I wrapped up this semester by finishing up my final project on the Detroit Shoreway and what I believe to be my project theme called the symbolic economy. Beginning with "The Rise of the Creative Class" and identifying who exactly the creative class is, I wanted to address a community of creative people, most appropriately in the Gordon Arts District. I addressed the two topics of the existing fabric and a new anchor by proposing two different and unique systems: the symbolic monument and the symbolic infrastructure. My presentation boards are shown below.
This design was critized for its more radical approach to a symbolic culture that tried to address a creative class. My initial analysis lead me to believe that this would be a more ideal solution. However, I was expecting some criticism moreso because I decided to take a radical approach in order to try to address a radical initial to bring more culture and identity into the area. Of course, the design isn't perfect but it addresses many different elements that I believe contributed to a creative culture. It was a strong move towards the future of the Gordon Arts District and the Detroit Shoreway.
I chose to make a 3d model in sketchup rather than a physical model because it allowed me to render some streetside "worms-eye" views that showed how the environment would respond with people and my design. I felt like I produced enough valuable research and analysis given the timeframe I had for this project.
The jury review, overall, went well and I respect the criticism. I understand the points some of the jurors made. Unfortunately, I didnt have time to dive into the creative class research that may have been helpful for my argument but I still think I put up a good fight. The boards and presentation I believe turned out great.
I thought this semester provided me with a lot of valuable information in terms of urban design. Taking the landscape design approach is very important and I will make sure to do a thorough analysis of the site and conditions in future studio projects. I look forwards to my coming studios here at the CUDC and am glad I can finally say that this semester is coming to a close.
I chose to stick with the project area I have studied so far: The Detroit Shoreway because of the opportunities that I believe it offers for design and investment. Of course, the area has already received intense observation and renovations, but I believe these investments can be revised in some way. How exactly, I am not quite sure.
The next phase of mapping and analysis will be composed of the "in-between" spaces: the spaces in beween the districts of the Detroit Shoreway and being able to establish connections between them. I believe there are low cost solutions to implement this.
One of the discussions we had this week was whether or not rental properties are an asset or a liability to an area. I still strongly believe that owner occupied homes are a valuable asset to a community and denote stability. And with stability, comes a stronger and more defined community. However, I also think rental properties are import and should be implemented as well.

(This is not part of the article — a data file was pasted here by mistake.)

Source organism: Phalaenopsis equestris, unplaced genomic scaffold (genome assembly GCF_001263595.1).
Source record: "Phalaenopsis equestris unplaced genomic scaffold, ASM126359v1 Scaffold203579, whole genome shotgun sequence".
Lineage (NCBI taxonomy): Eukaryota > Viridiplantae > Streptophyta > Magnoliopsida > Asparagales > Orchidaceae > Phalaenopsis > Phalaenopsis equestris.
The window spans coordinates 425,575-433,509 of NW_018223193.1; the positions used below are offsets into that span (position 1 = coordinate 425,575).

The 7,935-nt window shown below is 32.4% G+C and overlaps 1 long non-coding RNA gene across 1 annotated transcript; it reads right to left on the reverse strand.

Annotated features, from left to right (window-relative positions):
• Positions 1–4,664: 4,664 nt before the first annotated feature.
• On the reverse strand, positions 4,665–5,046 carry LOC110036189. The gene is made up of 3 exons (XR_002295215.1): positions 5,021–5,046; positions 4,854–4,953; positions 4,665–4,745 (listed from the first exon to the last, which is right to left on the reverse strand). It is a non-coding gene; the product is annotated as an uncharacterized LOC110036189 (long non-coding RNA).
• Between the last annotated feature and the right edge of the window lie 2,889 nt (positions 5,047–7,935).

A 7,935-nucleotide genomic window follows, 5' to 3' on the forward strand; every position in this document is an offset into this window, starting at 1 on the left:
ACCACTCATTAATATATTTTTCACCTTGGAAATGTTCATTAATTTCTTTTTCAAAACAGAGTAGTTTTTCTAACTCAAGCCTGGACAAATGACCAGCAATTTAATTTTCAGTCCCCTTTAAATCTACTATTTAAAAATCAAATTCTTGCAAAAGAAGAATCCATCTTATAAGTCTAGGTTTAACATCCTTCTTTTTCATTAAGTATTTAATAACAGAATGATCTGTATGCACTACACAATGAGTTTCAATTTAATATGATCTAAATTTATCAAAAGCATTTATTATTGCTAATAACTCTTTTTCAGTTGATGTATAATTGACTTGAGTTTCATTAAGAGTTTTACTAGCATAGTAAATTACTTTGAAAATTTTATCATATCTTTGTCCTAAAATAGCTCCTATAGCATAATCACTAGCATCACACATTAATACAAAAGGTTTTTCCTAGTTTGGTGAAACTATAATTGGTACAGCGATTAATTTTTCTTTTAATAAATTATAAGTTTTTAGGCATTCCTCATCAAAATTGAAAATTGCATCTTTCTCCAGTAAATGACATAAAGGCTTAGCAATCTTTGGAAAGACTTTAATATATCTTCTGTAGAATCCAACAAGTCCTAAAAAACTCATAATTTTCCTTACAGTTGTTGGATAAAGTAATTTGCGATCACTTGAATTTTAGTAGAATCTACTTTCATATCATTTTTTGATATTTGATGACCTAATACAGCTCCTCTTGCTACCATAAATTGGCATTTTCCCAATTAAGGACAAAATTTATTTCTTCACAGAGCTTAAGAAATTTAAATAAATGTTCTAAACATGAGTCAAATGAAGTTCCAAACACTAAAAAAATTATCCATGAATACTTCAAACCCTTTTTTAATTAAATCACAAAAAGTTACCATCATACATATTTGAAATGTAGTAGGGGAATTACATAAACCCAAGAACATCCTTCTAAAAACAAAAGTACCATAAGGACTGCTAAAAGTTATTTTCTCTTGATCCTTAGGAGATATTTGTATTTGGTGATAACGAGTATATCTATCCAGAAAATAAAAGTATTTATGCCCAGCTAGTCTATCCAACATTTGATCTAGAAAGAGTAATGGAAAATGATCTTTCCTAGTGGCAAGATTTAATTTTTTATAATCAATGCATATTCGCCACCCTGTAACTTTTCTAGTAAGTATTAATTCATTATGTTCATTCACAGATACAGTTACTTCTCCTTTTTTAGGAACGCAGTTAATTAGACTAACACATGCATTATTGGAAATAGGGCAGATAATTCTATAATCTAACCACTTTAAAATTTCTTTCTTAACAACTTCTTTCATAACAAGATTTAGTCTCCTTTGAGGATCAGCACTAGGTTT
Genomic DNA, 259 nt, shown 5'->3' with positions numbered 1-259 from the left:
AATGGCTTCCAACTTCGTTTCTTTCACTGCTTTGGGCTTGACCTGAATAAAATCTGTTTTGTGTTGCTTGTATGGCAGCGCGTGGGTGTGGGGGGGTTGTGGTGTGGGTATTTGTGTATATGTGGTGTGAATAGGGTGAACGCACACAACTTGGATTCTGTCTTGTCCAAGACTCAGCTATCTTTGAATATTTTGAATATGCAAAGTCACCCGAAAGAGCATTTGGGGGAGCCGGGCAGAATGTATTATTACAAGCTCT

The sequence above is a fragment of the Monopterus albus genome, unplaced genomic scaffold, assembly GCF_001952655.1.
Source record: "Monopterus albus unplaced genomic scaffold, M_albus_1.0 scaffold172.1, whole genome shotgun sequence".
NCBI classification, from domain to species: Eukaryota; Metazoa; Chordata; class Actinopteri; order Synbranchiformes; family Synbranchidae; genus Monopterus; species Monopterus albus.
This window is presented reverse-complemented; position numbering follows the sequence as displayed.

The conclusions we made I believe were very powerful and effectively established a foundation for further mapping in the future. Looking at the manufacturing district in greater detail, looking at these "in-between" spaces, and looking at the housing community are areas that could be further mapped.
The Detroit Shoreway (just west of Downtown Cleveland) was the area of study for our analysis of Economics this week. As part of NPI Strategic Investment Initiative (SII), the Detroit Shoreway has received much attention from the CUDC, CityArchitecture, the Northeast Ohio Urban Design Center, and the CCD. Our initial analysis looked at the SII and their design development process. We noted the emphasis placed on the establishments of districts, housing and character of the town.
We read the book "The Rise of the Creative Class." This book discusses a new type of social class called "the creative class" that is composed of approx. 30% of people; the people who rely on their creativity and ideas to work (architects, engineers, artists, etc.) We compared the creative class with the SII (shown above). Our mapping involved multiple systems (soil, hydrology, real estate, local restaurants, districts, and the list goes on....).
Focusing on real estate and investment, we derived a thesis statement from some of this initial mapping and from our site visit. The development of hougses for sale will increase the stability of the neighborhood, increase the value of the land, attract the creative class, and create an environment with character. Compare this statement with the implementation of rental units.
After mapping the real estate areas and establishing real estate zones, we conducted further mapping trying to determine relationships between some of the districts and zoning with these real estate zones. Is there any comparison.
We made some conclusions:
Battery Park creates a new owner occupied area, yet is isolated from the existing fabric.
Investments made to Gordon Arts district make it a destination for visitors to support the artistic endeavors of residents.
While it is true that the neighborhood provides housing options for a wide range of economic levels, these levels are divided into strict districts creating inequalities in the quality of life.
Industrial rehabilitation plays a minor role in the SII plan for the district, yet may play a key role in creating a thriving, healthy neighborhood with a strong creative culture.
Brandon E. Young